xiiTribes Discussion Group

Yaohdah

The 364-day calendar

Tue Sep 5, 2017 07:24

110.54.197.22

Shalom mashpachah,

The point in the solar year when there are equal hours of daylight hours and evening hours is called the vernal equinox. This is March 21 every year in the secular Gregorian calendar. It is the first day of Spring and the first month of our sacred calendar begins in Spring every year because Spring is the month of*the abayb* (barley harvest). See Exodus 12:1-2.

The time it takes the sun to make a complete revolution and return to the same point as the vernal equinox each year is 365.2422 days. In other words, there are 365.2422 days from March 21 to the next March 21. This doesn't change.

However, the Most High gave us a calendar that is 364 days. We know this because He instituted a seven-day week at the beginning of the world and there are exactly 52 weeks in a solar year of 365.2422 days (7 x 52 = 364).

The difference between 364 and the length of the solar year of 365.2422 days is roughly 1.25 days. What this means is that our sacred calendar is moving 1.25 days faster than the solar year each year, and this adds up. Eventually our calendar will roam through the solar year if no adjustment is made to keep it from running ahead of the solar year.

The Gregorian calendar has a similar problem. It is 365 days and so it also needs to be adjusted with a leap day every four years to keep it in alignment with the solar year. This is because 365 days is shorter than the length of the solar year by 0.2422 days and after four years this adds up to an entire day that has to be added (0.2422 x 4 = 1). The Gregorian calendar adds this one day to its month of February every four years and then February has 29 days instead of 28. So a leap year in the Gregorian calendar is a year of 366 days instead of 365.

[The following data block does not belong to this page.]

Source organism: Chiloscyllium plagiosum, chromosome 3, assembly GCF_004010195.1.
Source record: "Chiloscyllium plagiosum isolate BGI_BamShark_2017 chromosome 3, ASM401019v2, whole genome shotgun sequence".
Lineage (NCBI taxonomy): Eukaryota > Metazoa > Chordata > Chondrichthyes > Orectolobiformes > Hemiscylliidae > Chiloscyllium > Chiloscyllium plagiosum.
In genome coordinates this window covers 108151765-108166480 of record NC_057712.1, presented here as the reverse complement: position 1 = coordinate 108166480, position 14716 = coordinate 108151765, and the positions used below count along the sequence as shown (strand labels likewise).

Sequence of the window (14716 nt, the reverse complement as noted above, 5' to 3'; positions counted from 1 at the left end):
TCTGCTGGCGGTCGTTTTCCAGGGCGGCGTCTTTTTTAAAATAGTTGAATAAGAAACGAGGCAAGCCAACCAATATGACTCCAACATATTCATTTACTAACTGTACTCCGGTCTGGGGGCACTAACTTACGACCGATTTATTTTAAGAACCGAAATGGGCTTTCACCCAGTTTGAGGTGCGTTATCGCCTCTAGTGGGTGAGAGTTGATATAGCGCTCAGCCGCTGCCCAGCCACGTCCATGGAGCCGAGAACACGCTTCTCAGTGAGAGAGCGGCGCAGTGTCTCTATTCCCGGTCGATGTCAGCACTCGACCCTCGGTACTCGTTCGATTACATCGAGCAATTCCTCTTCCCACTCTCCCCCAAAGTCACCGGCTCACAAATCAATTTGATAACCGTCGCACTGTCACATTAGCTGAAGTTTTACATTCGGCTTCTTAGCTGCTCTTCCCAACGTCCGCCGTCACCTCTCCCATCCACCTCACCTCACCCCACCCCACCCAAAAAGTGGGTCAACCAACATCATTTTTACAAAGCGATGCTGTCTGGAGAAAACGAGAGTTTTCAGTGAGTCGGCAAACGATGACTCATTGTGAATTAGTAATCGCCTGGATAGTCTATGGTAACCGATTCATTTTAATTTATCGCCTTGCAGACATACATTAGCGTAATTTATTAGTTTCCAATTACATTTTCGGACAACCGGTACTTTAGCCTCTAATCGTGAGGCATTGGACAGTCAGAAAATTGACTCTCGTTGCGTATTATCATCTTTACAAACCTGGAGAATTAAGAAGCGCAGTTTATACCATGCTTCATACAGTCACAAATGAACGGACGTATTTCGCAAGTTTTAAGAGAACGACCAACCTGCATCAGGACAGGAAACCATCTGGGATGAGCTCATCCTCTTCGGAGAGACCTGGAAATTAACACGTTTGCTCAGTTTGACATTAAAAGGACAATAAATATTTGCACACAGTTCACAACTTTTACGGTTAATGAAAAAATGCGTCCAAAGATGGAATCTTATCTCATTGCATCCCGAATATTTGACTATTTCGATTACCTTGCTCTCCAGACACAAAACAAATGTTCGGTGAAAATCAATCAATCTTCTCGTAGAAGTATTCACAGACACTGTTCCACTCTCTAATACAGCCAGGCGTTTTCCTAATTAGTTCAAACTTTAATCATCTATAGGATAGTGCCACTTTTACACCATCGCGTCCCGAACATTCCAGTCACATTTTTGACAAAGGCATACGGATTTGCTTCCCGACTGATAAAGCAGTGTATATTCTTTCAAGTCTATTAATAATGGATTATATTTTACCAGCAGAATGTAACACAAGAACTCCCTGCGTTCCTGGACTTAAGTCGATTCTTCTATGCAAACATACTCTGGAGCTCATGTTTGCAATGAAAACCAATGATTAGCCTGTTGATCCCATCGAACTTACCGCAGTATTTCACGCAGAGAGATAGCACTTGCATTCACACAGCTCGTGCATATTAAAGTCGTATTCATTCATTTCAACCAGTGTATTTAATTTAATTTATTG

In our sacred calendar, we cannot add just one day. Our year has to be divisible by 7 at all times, because our year is divided up into weeks. So we can never have a week of 8 days. Therefore, when we adjust our calendar we add an entire week or weeks to it.

With me so far?

Yaohdah

The point in the solar year when there are equal hours of daylight hours and evening hours is called the vernal equinox. This is March 21 every year in the secular Gregorian calendar. It is the first day of Spring and the first month of our sacred calendar begins in Spring every year because Spring is the month of

The time it takes the sun to make a complete revolution and return to the same point as the vernal equinox each year is 365.2422 days. In other words, there are 365.2422 days from March 21 to the next March 21. This doesn't change.

However, the Most High gave us a calendar that is 364 days. We know this because He instituted a seven-day week at the beginning of the world and there are exactly 52 weeks in a solar year of 365.2422 days (7 x 52 = 364).

The difference between 364 and the length of the solar year of 365.2422 days is roughly 1.25 days. What this means is that our sacred calendar is moving 1.25 days faster than the solar year each year, and this adds up. Eventually our calendar will roam through the solar year if no adjustment is made to keep it from running ahead of the solar year.

The Gregorian calendar has a similar problem. It is 365 days and so it also needs to be adjusted with a leap day every four years to keep it in alignment with the solar year. This is because 365 days is shorter than the length of the solar year by 0.2422 days and after four years this adds up to an entire day that has to be added (0.2422 x 4 = 1). The Gregorian calendar adds this one day to its month of February every four years and then February has 29 days instead of 28. So a leap year in the Gregorian calendar is a year of 366 days instead of 365.

In our sacred calendar, we cannot add just one day. Our year has to be divisible by 7 at all times, because our year is divided up into weeks. So we can never have a week of 8 days. Therefore, when we adjust our calendar we add an entire week or weeks to it.

With me so far?

Yaohdah